By Robert McGarvey
I have long been on record as a TripAdvisor fan. My argument has been, sure, some of the reviews are nuts or blatant puffery but when there are enough reviews, a kind of commonsense reality will emerge.
I take all that back.
I no longer recommend TripAdvisor as a trustworthy source of hotel commentary and – sadly – I have no recommendation about what to replace it with.
TripAdvisor’s sin of course is that it has been caught deleting reviews that claimed the person had been raped on property, sometimes by hotel staff.
But other kinds of negative comments too were deleted.
An investigative piece in the Milwaukee Journal Sentinel initially explored the suspicious death of a Wisconsin student in Mexico, apparently from drinking contaminated alcohol at a resort. As the paper poked into this, it found evidence that many, many reviews and comments on TripAdvisor apparently had been deleted.
Evidence mounts that TripAdvisor has a longstanding policy of removing some kinds of negative commentary.
Even when that commentary is exactly what a potential guest might want to know before before booking a stay.
The FTC may now be investigating TripAdvisor. The Journal Sentinel reported: “The Commission has a strong interest in protecting consumer confidence in the online marketplace, including the robust online market for hotel and travel,” wrote Maureen Ohlhausen, acting chairman of the FTC. “When consumers are unable to post honest reviews about a business, it can harm other consumers whose abilities to make well-informed purchase decisions are hindered and harm businesses that work hard to earn positive reviews.”
Senator Tammy Baldwin (D-WI) has upped the presure on the FTC to investigate TripAdvisor. In a Tweet she wrote: “This may be a case of putting profits over providing an open, honest forum for traveler reviews on TripAdvisor. I called on the F.T.C. to look into this and they should get to the bottom of it.”
TripAdvisor apparently justified deletions by saying the posts were hearsay or off topic or in violation of a “family friendly” tone.
Maybe so, but would you want to know if a resort has a history of selling tainted booze or condoning sexual predators on staff?
It gets worse. The Journal Sentinel reported this: “An untold number of TripAdvisor users have been granted special privileges, including the ability to delete forum posts. But the company won’t disclose how those users are selected. “
Nor will TripAdvisor disclose who they are.
That has to trouble you in the way letting a coyote guard a chicken coop would.
TripAdvisor, for its part, has issued its own mea culpa. It denies that it removed any posts to please hotels and resorts but acknowledges that a prevailing “family friendly” content edict had resulted in removal of many posts.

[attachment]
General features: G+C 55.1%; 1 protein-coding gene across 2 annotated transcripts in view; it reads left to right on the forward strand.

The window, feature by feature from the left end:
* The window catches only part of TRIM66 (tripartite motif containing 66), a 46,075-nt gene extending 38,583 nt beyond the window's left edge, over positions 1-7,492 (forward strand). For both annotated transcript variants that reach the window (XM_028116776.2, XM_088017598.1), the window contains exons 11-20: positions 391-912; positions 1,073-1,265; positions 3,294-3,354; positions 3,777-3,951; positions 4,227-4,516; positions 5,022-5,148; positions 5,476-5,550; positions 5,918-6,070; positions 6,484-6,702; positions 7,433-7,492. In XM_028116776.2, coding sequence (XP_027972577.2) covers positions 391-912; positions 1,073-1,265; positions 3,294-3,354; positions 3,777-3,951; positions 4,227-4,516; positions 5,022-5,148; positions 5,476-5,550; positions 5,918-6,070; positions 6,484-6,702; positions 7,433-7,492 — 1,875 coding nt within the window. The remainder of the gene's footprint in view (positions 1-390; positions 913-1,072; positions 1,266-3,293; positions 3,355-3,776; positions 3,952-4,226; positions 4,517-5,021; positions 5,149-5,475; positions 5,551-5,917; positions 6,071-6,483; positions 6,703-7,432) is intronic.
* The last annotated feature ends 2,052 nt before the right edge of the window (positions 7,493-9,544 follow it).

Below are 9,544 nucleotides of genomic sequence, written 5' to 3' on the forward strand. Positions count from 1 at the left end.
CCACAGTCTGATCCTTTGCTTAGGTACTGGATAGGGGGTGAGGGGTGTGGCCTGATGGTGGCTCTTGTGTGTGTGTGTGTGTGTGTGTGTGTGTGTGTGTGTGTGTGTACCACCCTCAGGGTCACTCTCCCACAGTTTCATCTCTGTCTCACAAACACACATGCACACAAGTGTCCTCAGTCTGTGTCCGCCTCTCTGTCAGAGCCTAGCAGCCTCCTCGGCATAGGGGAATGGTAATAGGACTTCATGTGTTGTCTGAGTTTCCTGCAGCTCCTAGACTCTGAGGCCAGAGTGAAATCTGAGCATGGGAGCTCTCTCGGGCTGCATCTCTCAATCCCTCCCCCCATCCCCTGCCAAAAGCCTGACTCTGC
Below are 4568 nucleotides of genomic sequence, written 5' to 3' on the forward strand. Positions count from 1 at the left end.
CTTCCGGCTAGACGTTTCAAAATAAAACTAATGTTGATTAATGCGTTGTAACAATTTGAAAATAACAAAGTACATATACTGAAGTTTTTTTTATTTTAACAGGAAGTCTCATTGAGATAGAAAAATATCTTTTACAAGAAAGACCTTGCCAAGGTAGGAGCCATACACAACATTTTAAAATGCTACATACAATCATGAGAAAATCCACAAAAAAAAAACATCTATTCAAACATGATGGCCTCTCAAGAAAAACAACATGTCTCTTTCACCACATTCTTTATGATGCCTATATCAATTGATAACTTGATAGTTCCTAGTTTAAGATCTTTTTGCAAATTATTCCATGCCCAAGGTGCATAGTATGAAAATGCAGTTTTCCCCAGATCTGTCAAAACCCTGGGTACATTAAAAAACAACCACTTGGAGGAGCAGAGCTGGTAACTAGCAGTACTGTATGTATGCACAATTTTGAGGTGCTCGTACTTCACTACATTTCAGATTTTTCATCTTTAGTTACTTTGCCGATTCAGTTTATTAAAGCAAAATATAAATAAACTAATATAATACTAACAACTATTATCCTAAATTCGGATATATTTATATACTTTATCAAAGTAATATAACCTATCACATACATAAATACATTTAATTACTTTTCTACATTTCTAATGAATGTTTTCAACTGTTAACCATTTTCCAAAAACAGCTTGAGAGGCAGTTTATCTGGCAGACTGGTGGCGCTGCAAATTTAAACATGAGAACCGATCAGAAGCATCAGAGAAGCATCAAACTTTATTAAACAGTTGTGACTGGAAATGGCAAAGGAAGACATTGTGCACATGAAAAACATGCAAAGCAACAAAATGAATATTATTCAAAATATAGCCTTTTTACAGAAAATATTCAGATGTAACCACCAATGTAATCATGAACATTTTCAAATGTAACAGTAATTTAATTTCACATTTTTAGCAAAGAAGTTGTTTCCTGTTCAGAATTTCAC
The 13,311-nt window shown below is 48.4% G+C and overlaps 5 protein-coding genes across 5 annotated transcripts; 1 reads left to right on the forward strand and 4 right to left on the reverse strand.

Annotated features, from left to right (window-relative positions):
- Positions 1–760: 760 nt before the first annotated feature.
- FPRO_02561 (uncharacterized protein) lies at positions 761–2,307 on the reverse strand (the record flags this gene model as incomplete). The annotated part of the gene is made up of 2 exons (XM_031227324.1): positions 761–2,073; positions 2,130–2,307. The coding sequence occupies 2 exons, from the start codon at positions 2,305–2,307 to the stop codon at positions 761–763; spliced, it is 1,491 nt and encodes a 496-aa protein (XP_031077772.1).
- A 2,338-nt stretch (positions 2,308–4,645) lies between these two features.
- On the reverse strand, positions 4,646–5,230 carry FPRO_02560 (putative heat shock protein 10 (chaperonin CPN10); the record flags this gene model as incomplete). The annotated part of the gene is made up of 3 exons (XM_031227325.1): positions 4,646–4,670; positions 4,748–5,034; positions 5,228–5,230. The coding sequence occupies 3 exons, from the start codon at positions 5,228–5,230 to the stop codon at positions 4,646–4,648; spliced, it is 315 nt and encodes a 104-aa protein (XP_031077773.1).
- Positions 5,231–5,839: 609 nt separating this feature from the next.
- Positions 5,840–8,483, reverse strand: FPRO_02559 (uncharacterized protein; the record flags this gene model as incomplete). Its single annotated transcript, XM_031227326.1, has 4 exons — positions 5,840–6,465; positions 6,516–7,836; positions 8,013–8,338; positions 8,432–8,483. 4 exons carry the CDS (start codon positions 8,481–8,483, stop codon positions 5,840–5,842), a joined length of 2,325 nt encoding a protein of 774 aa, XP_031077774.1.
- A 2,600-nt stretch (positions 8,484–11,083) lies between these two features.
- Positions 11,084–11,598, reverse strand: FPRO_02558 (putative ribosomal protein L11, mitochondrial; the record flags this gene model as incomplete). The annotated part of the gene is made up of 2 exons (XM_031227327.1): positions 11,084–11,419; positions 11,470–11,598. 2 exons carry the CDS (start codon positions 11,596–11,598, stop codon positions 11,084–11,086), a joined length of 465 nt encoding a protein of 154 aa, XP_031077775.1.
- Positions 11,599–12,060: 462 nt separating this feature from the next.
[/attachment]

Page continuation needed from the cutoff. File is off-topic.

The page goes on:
Some of those posts detailed sexual assaults.
The company claims it has loosened its language restrictions.
TripAdvisor now says: “A simple search of TripAdvisor will show numerous reviews from travelers over the last several years who wrote about their first-hand experiences that include matters of robbery or theft, assault and rape. We believe any first-hand experience should be posted to our site as a means to communicate to other consumers looking for information on where they should travel.”
The company added: “In order to better inform consumers and provide them with even more information about their travels, TripAdvisor is creating a ‘badge’ notification to apply to businesses to alert consumers of health and safety or discrimination issues at that business reported on within the media or other credible sources of information.”
Here’s an example.
In searches on TripAdvisor for reviews that include allegations of rape I found quite a few reviews. Here are some for Cancun. Here are 1600+ sitewide – but many are mentions of “The Rape of the Sabine Women,” sometimes rape flowers, some complain about getting price gouged, but at least some pertain to claims of sexual misconduct.
Are you willing to forgive TripAdvisor and take its new policy at its word?
TripAdvisor plainly is trying to make amends for its past missteps.
Do you trust it now?
I do not. Much more transparency is required to regain trust. Who has deletion privileges? How is it used? What hotels can delete reviews?
A lot of deletions occurred in the past. How can TripAdvisor be trusted to stop?
If a review site cannot be trusted to post reviews alleging serious misconduct, how can it be trusted at all?
The real hair puller here is that, honestly, there are no alternatives. Various hotel organizations talk about creating their own review sites. Some hotel companies talk about seeking out more reviews. But, really, everybody with an interest already has too much skin in the game. They aren’t unbiased.
That’s why I want TripAdvisor to work, I want them to fix this. I hope it’s fast.
12/10 – Read about how TripAdvisor was pranked into rating a fake restaurant London’s best. A chilling tale.